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May 10, 2017

Twenty-seven environmental sciences students from the University of Vermont (UVM) spent May 3 in the field practicing restoration ecology science and techniques they learned in the classroom to improve McKenzie Park in Burlington’s Intervale. The service-learning project is a partnership between Burlington Parks, Recreation and Waterfront and the UVM Rubenstein School of Environment and Natural Resources

Professor Bill Keeton’s Restoration Ecology class teamed up with Dan Cahill, BPRW’s land steward, at the 63-acre park of field and floodplain forest along the banks of the Winooski River. Cahill, BPRW, and the City of Burlington provided the outdoor laboratory and pitched in to help Professor Keeton amass tools, materials, and 335 trees and shrubs for reforestation. 

“McKenzie Park is an urban wild park on land bought by the City of Burlington in 1982. This UVM course and its students are helping us to restore and reforest the park as well as problem solve how to manage human uses,” said Cahill, a Rubenstein School alumnus. “They are also assisting the Department with pilot work around invasive plant species management to see what might work in the longer term and will guide our Department in the stewardship of city properties.” 

Split into seven teams, the students designed the restoration plan and provided the labor to plant seedlings, control invasive Japanese knotweed, stabilize the riverbank, and install new signs on the recreation paths. 

Student plants a seedling

“We tackled a bunch of different issues in the class,” said senior Kate Bullock, while she planted a silky dogweed seedling. “The course introduced us to environmental problems and a huge sampling of potential restoration solutions.” 

Armed with shovels, tree tubes, and brush mats, the students planted boxelders, silver maples, willows, and cottonwoods to widen the riparian vegetation buffer along a section of riverbank, rehabilitate and protect a vernal pool, and restore meadow and pollinator habitat at the field edge.  

"I'm proud of the class for what they have accomplished," said Keeton, professor of forest ecology who has guided his students’ restoration projects throughout the state for sixteen years. "There's no better way to learn the science than through a real-world, hands-on project of this complexity, which the students spent a whole semester designing."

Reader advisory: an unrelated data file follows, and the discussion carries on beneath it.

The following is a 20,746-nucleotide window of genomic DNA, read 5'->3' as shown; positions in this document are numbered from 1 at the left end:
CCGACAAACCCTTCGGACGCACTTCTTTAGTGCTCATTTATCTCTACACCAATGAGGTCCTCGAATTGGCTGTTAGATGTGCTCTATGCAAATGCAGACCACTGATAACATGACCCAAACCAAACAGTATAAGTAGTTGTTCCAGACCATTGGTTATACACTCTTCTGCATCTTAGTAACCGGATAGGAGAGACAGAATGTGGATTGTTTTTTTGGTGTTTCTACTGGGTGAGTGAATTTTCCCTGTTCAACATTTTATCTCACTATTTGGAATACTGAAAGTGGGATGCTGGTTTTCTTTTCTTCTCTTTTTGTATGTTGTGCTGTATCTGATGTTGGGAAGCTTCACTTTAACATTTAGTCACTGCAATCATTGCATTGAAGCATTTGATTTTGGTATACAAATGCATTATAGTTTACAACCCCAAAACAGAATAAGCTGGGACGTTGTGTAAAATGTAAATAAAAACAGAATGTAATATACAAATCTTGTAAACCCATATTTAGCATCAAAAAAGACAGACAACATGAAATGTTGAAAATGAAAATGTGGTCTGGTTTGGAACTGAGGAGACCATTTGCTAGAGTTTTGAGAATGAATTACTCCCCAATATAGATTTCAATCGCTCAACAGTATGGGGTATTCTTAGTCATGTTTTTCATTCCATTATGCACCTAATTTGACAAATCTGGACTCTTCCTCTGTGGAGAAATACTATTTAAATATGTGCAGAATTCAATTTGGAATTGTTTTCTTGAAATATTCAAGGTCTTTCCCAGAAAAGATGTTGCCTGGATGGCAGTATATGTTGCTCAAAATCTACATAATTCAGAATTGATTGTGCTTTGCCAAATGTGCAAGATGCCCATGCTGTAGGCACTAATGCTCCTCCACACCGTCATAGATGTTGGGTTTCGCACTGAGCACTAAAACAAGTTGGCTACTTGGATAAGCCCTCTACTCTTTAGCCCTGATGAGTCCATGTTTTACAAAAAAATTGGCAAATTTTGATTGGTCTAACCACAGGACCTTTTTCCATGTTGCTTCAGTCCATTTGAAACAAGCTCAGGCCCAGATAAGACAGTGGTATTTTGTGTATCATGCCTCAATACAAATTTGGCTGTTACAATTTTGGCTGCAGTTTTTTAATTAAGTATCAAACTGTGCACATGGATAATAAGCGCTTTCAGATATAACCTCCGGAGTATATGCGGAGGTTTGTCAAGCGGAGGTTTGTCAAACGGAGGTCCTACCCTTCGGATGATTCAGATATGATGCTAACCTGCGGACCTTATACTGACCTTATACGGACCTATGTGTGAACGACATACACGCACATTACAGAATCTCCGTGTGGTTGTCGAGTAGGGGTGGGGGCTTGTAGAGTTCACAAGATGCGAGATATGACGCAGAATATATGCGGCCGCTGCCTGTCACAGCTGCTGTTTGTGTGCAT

Two students

Seniors Michael Morris and Dylan Funnell were part of the team working on riverbank stabilization. With their classmates, they planted trees along the river’s edge and experimented with combinations of plastic tree tubes and chicken wire to protect the young seedlings from beavers. When established, the tree roots will help to stabilize the soil and prevent erosion. 

“Once the trees get tall, branches will hang over the bank, die, and drop, providing course woody debris to help stabilize the bank even more,” said Funnell and Morris, who, after graduation, is heading to California where he has a job lined up doing stream restoration work with a nonprofit. “It was cool to design the plan and then get to do the actual application in the field.” 

“Ecological restoration is a process of experimentation,” said teaching assistant Brendan O’Brien, a Rubenstein School graduate student who is studying ecological design and soil nutrient cycling. “We coached the students about how to test a lot of different approaches, including use of pollinator plants to help widen forest edge and flame torching to eradicate invasive plants.” 

Students cover tarp with logs

The students wielded propane torches to remove two particularly thick patches of knotweed and covered the plots with tarps, buried with forest floor debris and logs. The total area of infestation with knotweed in the park is expansive, but the students’ adaptive management efforts will allow BPRW to test the control method over time, make modifications, and expand the effort. 

"Our partnership with Dan Cahill and the Burlington City Parks, Recreation and Waterfront Department has been an outstanding experience and beneficial to both the students and the community," said Keeton. "And at the end of the day, it feels good to know you've made a tangible difference — that and 350 trees planted and invasive species beaten back with your own hands."



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